Ladies, trying to choose between chicken or steak? New research published in the International Journal of Cancer might help you decide. According to the study, red meat consumption may be responsible for raising your risk of breast cancer; eating poultry, on the other hand, could protect you against breast cancer. Is your decision clearer now?
The study was a long-term analysis following 42,012 women for an average of 7.6 years during which time they reported their consumption of different types of meat and meat cooking practices. The study was careful to control for known breast cancer risk factors or potential confounding factors like race, socioeconomic status, obesity, physical activity, alcohol consumption, as well as other dietary factors.
While the study did not conclude any associations for cooking practices or chemicals formed when cooking meat at high temperature, it did observe some significant associations between meat consumption and the risk of breast cancer.
Within the years of follow-up, 1,536 women received a diagnosis of invasive breast cancer. The study showed that a red meat-heavy diet was associated with an increased risk of invasive breast cancer, as the biggest red-meat eaters had a 23% higher risk compared to the lowest red-meat eaters.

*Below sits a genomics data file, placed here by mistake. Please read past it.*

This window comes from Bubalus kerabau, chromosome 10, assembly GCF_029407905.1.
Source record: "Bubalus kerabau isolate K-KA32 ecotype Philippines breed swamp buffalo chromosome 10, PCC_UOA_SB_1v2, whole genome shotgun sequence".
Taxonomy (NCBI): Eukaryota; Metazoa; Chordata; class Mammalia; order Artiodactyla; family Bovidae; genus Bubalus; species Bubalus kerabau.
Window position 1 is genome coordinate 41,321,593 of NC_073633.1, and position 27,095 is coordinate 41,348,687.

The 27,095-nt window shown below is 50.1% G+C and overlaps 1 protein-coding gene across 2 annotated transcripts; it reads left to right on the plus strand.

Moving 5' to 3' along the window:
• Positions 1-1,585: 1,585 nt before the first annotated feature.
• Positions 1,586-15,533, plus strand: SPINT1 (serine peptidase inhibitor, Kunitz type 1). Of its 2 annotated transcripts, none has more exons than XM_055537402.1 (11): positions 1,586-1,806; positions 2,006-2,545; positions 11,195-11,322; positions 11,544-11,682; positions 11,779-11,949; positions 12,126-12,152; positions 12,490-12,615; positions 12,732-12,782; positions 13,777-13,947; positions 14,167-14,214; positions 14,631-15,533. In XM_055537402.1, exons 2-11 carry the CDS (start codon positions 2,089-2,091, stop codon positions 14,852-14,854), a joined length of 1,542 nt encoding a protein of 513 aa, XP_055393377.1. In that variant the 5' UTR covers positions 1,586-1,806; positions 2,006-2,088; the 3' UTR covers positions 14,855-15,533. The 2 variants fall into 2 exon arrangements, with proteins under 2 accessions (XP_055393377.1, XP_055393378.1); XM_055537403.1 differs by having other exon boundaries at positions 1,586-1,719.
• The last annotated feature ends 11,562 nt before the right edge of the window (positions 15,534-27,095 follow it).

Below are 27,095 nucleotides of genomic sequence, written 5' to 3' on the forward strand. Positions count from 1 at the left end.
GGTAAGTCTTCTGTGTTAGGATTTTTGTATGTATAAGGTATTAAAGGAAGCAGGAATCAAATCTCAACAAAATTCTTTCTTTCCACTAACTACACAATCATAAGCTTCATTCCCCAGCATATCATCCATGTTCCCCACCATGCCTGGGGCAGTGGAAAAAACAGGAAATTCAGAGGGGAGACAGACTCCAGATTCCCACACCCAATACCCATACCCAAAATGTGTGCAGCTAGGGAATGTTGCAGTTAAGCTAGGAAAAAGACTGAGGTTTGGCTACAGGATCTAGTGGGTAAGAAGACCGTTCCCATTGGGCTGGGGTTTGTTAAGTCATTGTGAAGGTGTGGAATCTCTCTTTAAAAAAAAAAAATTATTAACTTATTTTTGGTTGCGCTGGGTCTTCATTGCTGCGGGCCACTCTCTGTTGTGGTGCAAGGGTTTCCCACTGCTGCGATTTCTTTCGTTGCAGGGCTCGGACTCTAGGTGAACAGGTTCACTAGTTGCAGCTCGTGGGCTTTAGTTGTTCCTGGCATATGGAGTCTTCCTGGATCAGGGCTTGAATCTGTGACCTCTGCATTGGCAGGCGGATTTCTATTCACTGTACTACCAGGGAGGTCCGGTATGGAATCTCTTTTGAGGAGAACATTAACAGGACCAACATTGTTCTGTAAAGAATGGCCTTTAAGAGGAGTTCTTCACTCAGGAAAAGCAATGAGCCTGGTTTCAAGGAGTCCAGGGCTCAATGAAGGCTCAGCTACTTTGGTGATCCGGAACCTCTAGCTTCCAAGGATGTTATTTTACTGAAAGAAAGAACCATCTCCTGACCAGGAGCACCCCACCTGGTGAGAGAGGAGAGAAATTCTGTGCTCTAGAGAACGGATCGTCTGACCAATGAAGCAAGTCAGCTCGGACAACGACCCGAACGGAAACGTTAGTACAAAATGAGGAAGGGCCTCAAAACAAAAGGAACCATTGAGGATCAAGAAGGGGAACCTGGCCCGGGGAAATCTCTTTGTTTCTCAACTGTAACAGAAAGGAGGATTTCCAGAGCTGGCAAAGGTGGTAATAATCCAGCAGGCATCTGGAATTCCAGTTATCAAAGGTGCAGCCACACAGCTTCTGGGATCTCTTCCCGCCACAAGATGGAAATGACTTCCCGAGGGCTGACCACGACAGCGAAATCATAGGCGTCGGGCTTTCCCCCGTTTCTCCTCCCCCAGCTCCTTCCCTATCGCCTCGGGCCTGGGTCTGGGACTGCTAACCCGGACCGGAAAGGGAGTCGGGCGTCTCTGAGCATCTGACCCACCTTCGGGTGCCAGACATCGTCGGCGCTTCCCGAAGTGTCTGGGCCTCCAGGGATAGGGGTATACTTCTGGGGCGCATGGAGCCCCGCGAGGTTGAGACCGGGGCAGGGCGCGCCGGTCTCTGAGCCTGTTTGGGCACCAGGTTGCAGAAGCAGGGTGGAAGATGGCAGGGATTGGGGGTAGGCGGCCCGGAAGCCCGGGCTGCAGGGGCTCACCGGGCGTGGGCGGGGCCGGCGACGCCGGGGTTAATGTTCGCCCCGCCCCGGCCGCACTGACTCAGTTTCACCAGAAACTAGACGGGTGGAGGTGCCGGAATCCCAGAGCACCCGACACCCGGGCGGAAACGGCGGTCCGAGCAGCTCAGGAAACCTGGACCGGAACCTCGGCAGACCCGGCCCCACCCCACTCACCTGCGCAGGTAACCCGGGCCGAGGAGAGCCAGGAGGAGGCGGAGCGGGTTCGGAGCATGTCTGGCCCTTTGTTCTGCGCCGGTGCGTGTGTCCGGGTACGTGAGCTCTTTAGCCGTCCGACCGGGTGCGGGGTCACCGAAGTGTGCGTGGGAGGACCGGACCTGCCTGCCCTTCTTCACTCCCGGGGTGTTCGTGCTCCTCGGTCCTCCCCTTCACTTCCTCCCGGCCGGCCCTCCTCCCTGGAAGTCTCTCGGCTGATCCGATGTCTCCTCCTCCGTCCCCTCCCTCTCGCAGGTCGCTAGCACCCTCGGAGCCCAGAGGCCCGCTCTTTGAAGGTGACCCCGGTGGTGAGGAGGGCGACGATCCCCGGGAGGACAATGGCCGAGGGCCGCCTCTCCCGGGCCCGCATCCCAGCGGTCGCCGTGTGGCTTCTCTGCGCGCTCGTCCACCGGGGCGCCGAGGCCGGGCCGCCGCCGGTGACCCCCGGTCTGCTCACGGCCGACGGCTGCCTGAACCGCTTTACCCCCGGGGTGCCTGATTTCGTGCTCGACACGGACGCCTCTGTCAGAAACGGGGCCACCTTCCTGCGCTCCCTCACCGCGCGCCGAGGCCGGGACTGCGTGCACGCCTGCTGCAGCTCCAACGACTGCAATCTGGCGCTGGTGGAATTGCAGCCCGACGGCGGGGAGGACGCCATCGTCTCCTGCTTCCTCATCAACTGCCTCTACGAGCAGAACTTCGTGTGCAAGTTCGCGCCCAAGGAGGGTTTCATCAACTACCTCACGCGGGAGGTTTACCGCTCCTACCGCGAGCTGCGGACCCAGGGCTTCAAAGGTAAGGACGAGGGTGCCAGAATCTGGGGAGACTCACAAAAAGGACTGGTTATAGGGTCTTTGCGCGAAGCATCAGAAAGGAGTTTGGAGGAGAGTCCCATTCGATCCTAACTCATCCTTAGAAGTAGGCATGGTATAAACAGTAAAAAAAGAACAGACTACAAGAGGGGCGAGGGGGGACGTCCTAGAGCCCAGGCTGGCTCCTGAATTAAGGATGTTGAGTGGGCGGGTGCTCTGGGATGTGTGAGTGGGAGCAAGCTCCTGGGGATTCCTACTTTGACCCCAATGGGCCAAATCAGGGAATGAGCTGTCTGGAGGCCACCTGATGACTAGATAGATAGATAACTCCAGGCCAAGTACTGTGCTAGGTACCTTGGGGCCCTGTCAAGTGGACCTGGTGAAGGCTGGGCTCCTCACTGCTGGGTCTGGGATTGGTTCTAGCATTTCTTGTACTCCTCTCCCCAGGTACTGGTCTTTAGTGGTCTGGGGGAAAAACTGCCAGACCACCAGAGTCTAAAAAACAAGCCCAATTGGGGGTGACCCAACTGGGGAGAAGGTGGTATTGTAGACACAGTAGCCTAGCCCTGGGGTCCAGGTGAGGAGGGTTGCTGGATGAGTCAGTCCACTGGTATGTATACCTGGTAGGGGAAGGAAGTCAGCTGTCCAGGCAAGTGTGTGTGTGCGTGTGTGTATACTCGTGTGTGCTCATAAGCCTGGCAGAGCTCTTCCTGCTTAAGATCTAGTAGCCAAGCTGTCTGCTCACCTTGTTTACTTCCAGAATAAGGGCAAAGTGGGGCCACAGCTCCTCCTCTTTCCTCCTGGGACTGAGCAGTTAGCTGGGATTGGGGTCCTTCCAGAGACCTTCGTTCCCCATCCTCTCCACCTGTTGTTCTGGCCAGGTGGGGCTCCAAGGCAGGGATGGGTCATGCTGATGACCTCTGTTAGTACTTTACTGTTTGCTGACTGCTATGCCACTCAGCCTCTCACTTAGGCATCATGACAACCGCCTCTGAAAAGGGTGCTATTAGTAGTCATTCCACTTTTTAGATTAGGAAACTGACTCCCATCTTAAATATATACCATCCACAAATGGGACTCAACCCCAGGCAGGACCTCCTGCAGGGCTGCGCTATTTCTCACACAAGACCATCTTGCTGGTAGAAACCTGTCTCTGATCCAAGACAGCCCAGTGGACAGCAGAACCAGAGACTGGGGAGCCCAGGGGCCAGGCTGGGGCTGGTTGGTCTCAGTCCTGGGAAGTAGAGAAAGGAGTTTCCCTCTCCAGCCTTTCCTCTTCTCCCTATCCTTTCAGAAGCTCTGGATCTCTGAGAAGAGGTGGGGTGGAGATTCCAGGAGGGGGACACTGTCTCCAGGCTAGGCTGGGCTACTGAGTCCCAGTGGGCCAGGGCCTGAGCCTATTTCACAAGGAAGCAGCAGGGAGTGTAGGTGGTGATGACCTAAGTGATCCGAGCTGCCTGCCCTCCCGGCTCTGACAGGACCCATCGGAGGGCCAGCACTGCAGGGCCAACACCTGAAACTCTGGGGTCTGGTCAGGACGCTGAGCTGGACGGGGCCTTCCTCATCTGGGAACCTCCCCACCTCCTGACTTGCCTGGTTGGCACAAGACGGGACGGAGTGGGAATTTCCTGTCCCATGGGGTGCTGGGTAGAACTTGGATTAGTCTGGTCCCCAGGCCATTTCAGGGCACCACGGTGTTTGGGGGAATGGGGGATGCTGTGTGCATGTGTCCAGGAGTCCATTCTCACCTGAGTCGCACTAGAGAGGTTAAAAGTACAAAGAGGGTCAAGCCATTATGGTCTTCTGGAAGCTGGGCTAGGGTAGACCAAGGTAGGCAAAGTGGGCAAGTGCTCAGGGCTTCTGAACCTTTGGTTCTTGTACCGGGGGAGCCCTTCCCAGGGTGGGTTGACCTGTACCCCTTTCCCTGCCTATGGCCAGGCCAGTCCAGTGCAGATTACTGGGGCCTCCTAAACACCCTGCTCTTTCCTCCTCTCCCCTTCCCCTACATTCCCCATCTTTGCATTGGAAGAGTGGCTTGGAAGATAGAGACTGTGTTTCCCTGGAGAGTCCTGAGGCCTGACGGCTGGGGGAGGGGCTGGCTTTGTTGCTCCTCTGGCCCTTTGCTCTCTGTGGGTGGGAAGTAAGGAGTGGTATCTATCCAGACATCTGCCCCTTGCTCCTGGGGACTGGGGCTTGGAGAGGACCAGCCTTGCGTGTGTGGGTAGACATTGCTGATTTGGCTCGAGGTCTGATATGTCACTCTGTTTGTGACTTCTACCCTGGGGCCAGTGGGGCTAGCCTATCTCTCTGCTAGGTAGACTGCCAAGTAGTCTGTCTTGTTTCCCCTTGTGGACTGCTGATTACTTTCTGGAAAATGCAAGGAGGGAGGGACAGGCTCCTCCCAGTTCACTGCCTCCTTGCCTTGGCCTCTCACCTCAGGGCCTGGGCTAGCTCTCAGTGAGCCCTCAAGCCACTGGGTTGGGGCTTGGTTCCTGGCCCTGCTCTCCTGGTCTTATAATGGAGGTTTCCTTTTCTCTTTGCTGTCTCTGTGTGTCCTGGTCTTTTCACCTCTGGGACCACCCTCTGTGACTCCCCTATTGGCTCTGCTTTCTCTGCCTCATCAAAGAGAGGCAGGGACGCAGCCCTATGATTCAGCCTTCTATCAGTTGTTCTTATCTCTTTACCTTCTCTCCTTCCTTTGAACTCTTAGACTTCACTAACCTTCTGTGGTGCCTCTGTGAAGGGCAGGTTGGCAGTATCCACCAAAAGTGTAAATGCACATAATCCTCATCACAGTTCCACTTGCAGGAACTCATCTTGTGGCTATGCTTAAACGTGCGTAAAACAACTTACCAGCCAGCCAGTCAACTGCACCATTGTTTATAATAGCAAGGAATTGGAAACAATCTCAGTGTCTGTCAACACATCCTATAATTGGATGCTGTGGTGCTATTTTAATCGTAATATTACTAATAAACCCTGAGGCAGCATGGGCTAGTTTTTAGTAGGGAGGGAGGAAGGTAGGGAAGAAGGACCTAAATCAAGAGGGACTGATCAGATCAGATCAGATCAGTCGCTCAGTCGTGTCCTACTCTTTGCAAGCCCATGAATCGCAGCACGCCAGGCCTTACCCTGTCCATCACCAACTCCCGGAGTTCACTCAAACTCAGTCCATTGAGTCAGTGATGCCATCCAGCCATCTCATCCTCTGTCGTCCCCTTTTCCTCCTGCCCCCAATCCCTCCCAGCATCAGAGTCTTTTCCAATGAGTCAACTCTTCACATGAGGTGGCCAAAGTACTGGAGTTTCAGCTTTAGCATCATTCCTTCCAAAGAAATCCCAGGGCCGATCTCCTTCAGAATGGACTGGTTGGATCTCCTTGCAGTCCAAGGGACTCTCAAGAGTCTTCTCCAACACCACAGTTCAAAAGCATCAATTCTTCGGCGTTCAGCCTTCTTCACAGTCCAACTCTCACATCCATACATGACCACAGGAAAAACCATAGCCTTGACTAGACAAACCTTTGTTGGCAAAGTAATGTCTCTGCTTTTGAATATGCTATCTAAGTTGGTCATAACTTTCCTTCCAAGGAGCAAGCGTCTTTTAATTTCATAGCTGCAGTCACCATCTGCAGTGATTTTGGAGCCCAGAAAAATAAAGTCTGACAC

"Red meat has been identified as a probable carcinogen. Our study adds further evidence that red meat consumption may be associated with increased risk of breast cancer whereas poultry was associated with decreased risk," said senior author Dale P. Sandler, PhD, of the National Institute of Environmental Health Sciences.
Indeed, the study also concluded an association between poultry-eaters and a decreased risk of invasive breast cancer. Women with a heavy-poultry diet had a 15% lower risk than those with a low-poultry diet, the study explains.
The authors hope their findings will provide suggestions on how to best tailor your diet for breast cancer prevention. "While the mechanism through which poultry consumption decreases breast cancer risk is not clear, our study does provide evidence that substituting poultry for red meat may be a simple change that can help reduce the incidence of breast cancer," adds Sandler.